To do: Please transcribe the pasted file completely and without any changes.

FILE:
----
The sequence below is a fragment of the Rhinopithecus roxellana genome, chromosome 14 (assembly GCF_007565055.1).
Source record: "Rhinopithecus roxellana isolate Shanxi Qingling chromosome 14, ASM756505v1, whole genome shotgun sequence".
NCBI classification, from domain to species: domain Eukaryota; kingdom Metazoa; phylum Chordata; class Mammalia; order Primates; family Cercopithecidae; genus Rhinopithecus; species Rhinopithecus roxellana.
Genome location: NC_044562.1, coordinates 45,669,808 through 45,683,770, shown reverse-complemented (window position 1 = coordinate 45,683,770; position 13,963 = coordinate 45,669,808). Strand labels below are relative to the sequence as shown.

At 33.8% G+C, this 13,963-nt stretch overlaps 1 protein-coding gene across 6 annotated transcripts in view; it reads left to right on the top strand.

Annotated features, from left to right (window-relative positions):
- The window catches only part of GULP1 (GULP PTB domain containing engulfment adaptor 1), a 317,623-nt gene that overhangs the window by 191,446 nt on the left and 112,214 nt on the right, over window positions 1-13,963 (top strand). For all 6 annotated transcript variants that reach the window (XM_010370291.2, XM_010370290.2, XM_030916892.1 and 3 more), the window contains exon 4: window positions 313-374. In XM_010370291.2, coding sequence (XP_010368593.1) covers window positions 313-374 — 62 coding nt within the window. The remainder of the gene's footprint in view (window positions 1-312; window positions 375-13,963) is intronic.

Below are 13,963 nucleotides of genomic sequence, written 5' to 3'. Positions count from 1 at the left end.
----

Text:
The sequence below is a fragment of the Rhinopithecus roxellana genome, chromosome 14 (assembly GCF_007565055.1).
Source record: "Rhinopithecus roxellana isolate Shanxi Qingling chromosome 14, ASM756505v1, whole genome shotgun sequence".
NCBI classification, from domain to species: domain Eukaryota; kingdom Metazoa; phylum Chordata; class Mammalia; order Primates; family Cercopithecidae; genus Rhinopithecus; species Rhinopithecus roxellana.
Genome location: NC_044562.1, coordinates 45,669,808 through 45,683,770, shown reverse-complemented (window position 1 = coordinate 45,683,770; position 13,963 = coordinate 45,669,808). Strand labels below are relative to the sequence as shown.

At 33.8% G+C, this 13,963-nt stretch overlaps 1 protein-coding gene across 6 annotated transcripts in view; it reads left to right on the top strand.

Annotated features, from left to right (window-relative positions):
- The window catches only part of GULP1 (GULP PTB domain containing engulfment adaptor 1), a 317,623-nt gene that overhangs the window by 191,446 nt on the left and 112,214 nt on the right, over window positions 1-13,963 (top strand). For all 6 annotated transcript variants that reach the window (XM_010370291.2, XM_010370290.2, XM_030916892.1 and 3 more), the window contains exon 4: window positions 313-374. In XM_010370291.2, coding sequence (XP_010368593.1) covers window positions 313-374 — 62 coding nt within the window. The remainder of the gene's footprint in view (window positions 1-312; window positions 375-13,963) is intronic.

Below are 13,963 nucleotides of genomic sequence, written 5' to 3'. Positions count from 1 at the left end.